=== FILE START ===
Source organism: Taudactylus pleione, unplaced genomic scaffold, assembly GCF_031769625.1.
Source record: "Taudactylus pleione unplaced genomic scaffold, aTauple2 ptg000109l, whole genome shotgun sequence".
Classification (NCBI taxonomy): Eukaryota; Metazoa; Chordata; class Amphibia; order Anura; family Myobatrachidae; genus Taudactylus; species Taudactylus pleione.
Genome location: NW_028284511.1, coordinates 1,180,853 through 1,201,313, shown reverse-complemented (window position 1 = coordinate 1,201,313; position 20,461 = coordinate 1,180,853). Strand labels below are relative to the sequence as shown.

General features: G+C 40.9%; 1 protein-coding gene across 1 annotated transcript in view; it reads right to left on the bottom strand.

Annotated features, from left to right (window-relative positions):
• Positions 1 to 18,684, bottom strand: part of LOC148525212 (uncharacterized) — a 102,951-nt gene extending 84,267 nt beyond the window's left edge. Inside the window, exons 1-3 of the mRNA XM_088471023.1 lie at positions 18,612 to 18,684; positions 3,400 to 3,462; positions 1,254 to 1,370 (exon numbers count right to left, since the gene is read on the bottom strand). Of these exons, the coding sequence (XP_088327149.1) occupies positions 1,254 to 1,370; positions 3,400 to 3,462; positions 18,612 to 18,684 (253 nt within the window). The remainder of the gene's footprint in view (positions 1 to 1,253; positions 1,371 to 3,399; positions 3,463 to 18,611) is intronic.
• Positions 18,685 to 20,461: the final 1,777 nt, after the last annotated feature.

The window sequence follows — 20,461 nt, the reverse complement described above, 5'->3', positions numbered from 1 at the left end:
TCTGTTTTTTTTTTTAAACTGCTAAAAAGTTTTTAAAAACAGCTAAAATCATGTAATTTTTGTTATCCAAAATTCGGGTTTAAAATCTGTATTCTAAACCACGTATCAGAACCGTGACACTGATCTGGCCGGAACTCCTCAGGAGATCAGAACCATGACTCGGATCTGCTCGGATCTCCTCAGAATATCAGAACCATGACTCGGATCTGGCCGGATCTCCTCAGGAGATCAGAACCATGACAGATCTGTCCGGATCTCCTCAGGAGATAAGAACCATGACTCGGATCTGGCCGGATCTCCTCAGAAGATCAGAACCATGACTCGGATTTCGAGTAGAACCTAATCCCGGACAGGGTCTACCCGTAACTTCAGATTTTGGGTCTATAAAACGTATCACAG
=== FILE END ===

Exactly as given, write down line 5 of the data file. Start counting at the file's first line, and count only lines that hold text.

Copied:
General features: G+C 40.9%; 1 protein-coding gene across 1 annotated transcript in view; it reads right to left on the bottom strand.